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Gardens Will Be Planted By Computer Order

25.10.2004


The program developed by Russian specialists of the North-Caucasian Scientific Research Institute of Gardening and Viticulture (Russian Agricultural Academy, Krasnodar) allows to select cultures, horticultural crops and other agricultural specimen the most profitable for a given locality. The development was supported by the Russian Foundation for Basic Research and the Fund for Assistance to Small Innovative Enterprises (FASIE). If the program’s advice is used competently, there will be no need to complain about bad harvest due to caprices of nature and due to soil and climatic predilections of various fruit cultures, first of all those of the drupaceous - apricot, peach, sweet cherries and others.



The computer-based approach developed by the Kuban horticulturists allows to evaluate whether a certain fruit culture or specimen is fitted for the given locality and to secure them against caprices of weather. The enormous data bank, computer maps and a geographic information system to handle them, created by scientists from Krasnodar, Moscow, Obninsk with partial support of the Russian Foundation for Basic Research and Fund for Assistance to Small Innovative Enterprises (FASIE) will safeguard gardening farms from global losses even in the leanest years.

They will actually protect them form the very notion of bad harvest, because they help to choose the best cultures and specimen of fruit-trees fitting for planting in the local climate and soil. They do it in such a way that some specimen of fruit-trees will serve a peculiar insurance for horticulturists in case of bad harvest of others. “As a matter of fact, this is very simple, says Irina Dragavtseva, project manager, you only need to know and take into account the requirements of cultures and specimen towards environment conditions and capabilities. And then – locate the cultures in the optimal way.”


To begin with, the authors developed the so-called database of the Krasnodar Territory geographic information system. It comprises multitude of electronic maps of the Krasnodar Territory laid one over another in the computer “memory” like layers in a pie, all layers being different. First of all, this is a digital model of the Territory’s relief and the map of its boundaries. On these maps, there were overlaid the maps of location of all 35 weather stations, of all industrial gardens and the map of soils. Along with that, the maps of weather stations and soils also contain attribute databases. Better to say that clicking a mouse on any point of the map can provide the data about weather within ten years of observations – since 1984 through 1994– and detailed information about primary properties of the soil.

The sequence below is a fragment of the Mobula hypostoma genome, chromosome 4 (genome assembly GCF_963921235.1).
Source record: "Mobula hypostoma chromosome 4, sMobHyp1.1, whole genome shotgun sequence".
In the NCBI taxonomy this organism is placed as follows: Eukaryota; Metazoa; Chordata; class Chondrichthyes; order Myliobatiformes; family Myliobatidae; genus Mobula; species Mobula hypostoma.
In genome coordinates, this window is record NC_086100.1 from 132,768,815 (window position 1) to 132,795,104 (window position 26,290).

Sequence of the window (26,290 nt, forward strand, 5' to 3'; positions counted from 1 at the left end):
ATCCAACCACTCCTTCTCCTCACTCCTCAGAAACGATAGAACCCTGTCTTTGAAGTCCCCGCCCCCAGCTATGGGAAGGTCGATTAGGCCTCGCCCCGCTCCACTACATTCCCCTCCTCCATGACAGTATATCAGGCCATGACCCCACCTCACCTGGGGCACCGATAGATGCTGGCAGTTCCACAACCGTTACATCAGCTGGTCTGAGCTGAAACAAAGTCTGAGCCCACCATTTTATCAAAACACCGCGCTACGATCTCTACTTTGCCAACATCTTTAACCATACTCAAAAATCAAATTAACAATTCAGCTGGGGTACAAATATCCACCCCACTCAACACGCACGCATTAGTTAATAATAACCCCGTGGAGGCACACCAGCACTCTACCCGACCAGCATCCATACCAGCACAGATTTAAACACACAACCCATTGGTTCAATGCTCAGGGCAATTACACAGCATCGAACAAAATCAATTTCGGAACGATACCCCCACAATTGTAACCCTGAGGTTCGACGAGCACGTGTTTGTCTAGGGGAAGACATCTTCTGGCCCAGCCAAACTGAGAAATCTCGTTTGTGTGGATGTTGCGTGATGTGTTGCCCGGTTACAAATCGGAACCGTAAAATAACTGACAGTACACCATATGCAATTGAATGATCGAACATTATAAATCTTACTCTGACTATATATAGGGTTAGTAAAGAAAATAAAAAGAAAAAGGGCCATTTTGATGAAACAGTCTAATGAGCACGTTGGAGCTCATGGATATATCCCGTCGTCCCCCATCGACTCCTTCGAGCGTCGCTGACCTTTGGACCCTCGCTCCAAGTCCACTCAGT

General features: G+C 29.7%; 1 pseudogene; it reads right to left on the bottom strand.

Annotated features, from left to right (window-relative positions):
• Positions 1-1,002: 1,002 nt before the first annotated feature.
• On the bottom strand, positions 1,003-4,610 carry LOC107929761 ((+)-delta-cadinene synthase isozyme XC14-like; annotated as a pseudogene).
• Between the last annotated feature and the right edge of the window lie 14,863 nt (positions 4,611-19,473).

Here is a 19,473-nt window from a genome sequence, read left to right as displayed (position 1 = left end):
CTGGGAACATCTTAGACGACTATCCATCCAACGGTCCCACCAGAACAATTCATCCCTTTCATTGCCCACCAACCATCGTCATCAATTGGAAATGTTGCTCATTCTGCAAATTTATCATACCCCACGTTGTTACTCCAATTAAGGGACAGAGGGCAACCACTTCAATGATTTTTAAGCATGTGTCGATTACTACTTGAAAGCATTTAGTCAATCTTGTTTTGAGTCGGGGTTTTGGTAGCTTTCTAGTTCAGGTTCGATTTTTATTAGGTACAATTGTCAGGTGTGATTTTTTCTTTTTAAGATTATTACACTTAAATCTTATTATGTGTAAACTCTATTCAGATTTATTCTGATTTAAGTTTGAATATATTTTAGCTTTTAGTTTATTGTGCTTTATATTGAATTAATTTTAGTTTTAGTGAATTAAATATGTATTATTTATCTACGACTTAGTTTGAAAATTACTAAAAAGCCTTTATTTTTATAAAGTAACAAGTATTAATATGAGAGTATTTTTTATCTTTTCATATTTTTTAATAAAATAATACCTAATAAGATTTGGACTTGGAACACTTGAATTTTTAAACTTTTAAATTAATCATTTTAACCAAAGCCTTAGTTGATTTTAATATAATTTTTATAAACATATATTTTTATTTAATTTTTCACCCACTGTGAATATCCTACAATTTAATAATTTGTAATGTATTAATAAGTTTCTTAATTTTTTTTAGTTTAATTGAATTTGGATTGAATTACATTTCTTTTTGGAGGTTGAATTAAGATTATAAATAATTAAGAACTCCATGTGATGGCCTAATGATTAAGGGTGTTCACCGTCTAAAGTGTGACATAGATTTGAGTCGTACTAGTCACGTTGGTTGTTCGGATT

Based on this data, the authors built 4 supplements. These are computer maps of true altitudes of the locality, slope steepness and layout (in order to know whether the side is solar or not), and also the maps of the territory aptitude for growing fruit-trees by the example of pear-trees and apple-trees. Naturally, to make all this work, the researchers developed appropriate software and continue to improve it.

However, this enormous effort was only the beginning of the path, which had been to a significant extent already passed through by the scientists. The second phase was really immense. That was creation of a computer-based bank of biological data based on 71 attributes, each of them characterizing the growth and development of fruit cultures. They include the plant evolution phases from bud swelling through defoliation, separately – phases of flowering buds development within summer and autumn, characteristics of development and growth of the tree itself.

Then come groups of attributes that characterize the plants’ ability to adapt to frost, drought, heat, diseases, vermin and other vicissitudes of fate, the data on when the trees were pruned, fertilizer added and in general how they were looked after, and finally and most importantly – what the consequent harvest was. All that information covers the 14 year period and deals with 8 cultures and several dozens of varieties.

The complicated data processing system – partly developed by the authors and partly already known and adapted by them – allows to utilize all this data not only as a huge library (which is extremely important in itself), but also for future harvests forecasting. Now, horticulturists at least in the Krasnodar Territory will be able to select only those fruit cultures and specimen, which will feel most comfortable in the locality. And which will respond to horticulturists’ care with more stable and big crops.

Horticulturists will not have to select by trial method (as they did formerly) the territories for planting a particular perennial culture. Now, a certain locality is known for each culture where it would not experience discomfort. The computer would prompt what cultures and varieties will be the most high-yielding, and what cultures are no use to plant. Or the computer would recommend to plant, for example, another culture side by side with capricious apricot-trees so that each year brought harvest and profit.

Sergey Komarov | alfa
Further information:
http://www.informnauka.ru

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